What Are Pesticides And How Do I Manage Them?

Families on camping trips apply mosquito repellent. Homeowners spend Saturday mornings spreading weed-n-feed products on their lawns. A cleaning lady bleaches and disinfects a bathroom. A mother sprinkles a few mothballs into boxes while packing away winter clothing. What activity do all of these people have in common? They are all using pesticides, though they may not recognize them as such.

What are pesticides? Put simply, pesticides are chemical compounds used to control pests of one sort or another. Examples include insecticides, which control insects; rodenticides, which control rodents; fungicides, to control the spread of fungal diseases of plants; and herbicides, which control weeds and other plants.

Pesticides control insect pests and thus prevent the diseases they spread on food and fiber crops. Some are used to control parasites on farm animals and pets. Others help maintain human health; e.g., disinfectants are used to cleanse kitchens and bathrooms of parasitical infestations, and repellents ward off ticks and other pests that carry disease. And most important for our purposes here, pesticides can help control infestations of pests in a lawn area.

Sometimes pesticides are necessary, but not in every situation. Many times, non-chemical control methods may be preferable. It is prudent to know and understand as many available options as possible in a given situation in order to reduce pesticide use whenever possible.

Pest Management

The first step in pest management is to identify the pest that might be causing the problem. Many kinds of insects and pests live in grass and lawns. Some are visible, and some are far too small to be seen. Some are annoying to lawn owners but do little or no actual damage to grass; others can obliterate a once perfectly healthy lawn. Unfortunately, many of the characteristics of a lawn damaged by insects or pests are identical to those of a lawn damaged by disease or neglect. Diagnosis can therefore be quite difficult.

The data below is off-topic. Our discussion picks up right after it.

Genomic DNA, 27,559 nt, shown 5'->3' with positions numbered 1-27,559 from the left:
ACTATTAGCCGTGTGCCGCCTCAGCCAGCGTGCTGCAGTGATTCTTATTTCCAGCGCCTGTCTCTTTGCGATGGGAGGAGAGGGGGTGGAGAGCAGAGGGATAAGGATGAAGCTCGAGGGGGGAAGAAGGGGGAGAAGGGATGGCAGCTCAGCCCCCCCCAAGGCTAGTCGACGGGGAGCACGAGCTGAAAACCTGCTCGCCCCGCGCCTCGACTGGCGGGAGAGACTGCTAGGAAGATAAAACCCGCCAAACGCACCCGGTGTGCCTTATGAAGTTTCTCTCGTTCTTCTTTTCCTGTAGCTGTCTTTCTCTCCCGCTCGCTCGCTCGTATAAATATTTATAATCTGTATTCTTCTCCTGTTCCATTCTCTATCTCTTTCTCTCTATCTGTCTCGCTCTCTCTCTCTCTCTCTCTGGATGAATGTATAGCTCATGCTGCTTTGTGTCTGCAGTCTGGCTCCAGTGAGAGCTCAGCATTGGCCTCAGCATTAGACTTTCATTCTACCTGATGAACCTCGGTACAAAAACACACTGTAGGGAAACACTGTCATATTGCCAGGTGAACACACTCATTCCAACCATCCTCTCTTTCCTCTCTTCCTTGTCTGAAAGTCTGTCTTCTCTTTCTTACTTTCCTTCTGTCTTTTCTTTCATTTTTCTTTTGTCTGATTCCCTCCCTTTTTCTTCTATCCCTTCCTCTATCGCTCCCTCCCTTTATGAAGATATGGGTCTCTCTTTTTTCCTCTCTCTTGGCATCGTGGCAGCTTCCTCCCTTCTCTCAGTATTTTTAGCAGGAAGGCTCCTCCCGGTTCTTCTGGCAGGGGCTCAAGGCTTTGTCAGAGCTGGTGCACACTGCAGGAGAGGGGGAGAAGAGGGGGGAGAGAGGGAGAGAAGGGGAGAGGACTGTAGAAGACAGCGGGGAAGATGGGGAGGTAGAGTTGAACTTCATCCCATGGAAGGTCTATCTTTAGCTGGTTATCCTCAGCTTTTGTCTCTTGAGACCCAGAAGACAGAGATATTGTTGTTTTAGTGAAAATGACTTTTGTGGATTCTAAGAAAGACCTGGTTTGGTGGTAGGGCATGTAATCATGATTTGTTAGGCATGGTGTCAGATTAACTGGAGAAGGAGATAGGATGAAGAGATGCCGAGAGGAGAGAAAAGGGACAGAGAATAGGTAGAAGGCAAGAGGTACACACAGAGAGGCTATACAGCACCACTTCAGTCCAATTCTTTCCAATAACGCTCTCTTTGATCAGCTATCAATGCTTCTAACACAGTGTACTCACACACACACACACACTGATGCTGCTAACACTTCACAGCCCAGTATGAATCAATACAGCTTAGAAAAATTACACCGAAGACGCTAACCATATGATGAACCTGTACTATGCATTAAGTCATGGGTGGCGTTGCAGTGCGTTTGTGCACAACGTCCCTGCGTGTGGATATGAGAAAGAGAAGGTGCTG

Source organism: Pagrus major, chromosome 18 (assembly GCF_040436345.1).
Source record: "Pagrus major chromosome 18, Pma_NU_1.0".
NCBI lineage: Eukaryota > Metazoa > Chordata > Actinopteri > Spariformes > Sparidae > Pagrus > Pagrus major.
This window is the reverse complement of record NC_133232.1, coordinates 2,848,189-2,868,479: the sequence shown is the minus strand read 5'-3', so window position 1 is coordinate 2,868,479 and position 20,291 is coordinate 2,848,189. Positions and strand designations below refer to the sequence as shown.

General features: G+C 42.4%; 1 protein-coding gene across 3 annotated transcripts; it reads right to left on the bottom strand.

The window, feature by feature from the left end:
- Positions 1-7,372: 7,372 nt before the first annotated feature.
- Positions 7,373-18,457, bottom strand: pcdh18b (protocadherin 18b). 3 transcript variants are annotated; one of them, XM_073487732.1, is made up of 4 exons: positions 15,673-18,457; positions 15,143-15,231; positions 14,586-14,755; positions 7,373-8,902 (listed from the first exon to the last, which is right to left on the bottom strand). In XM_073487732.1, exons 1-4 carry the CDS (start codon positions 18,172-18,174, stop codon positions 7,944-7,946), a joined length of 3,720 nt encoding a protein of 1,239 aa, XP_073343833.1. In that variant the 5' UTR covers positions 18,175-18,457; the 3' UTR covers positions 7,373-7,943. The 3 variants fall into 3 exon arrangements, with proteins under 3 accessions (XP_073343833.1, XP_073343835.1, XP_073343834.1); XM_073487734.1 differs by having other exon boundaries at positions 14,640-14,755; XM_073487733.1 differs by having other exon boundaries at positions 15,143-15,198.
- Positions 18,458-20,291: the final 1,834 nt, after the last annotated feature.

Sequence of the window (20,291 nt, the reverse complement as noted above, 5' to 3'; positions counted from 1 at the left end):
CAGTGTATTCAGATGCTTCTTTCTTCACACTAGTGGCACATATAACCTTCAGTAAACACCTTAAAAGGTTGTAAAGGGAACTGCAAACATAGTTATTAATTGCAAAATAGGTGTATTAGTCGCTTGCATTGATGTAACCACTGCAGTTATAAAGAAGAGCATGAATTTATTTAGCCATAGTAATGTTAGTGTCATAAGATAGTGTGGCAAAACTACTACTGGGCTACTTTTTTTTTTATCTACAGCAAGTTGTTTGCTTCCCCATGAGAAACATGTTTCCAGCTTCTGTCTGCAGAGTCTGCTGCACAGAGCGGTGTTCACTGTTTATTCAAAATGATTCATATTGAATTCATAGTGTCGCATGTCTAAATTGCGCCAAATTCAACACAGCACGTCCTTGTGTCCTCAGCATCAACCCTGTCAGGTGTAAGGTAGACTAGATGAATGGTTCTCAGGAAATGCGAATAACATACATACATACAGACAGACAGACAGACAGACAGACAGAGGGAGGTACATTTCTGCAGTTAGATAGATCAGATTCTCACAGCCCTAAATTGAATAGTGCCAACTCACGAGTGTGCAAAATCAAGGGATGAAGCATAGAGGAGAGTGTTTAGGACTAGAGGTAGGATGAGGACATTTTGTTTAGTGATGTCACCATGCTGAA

A good pest management strategy incorporates some or all of the methods available to manage a given pest situation. This is called integrated pest management, or IPM. The goal should be to reduce pest populations, thus limiting the damage to your lawn to economically and aesthetically tolerable levels. Complete eradication is not always possible, practical, or even desirable. Judicious selection of pest control methods should be aimed at reducing or eliminating pesticide use whenever possible. This is extremely important because of valid concerns about our personal and environmental safety. The following methods should be considered first when developing a pest management strategy for your lawn.

Exclusion: One of the safest and most effective ways to manage pests is to deny them access. This is called exclusion, or pest proofing, and may be accomplished via one of the following two options.

1. Exclusion by Regulation: Government embargoes and quarantines are designed to prevent the introduction of pests from one country or locality into another. It's unwise to import live plots of sod from states with a different climate from your own. These sod pieces could introduce a pest to your area that has no naturally existing enemy. If there is a different strain of grass you want to introduce into your property, purchase and import seeds, not sod.

2. Mechanical Exclusion. This includes barriers such as fences to keep out rabbits and noisemakers to ward off ground squirrels. When you are seeding your lawn, you can keep birds away with scarecrows and noisemakers.

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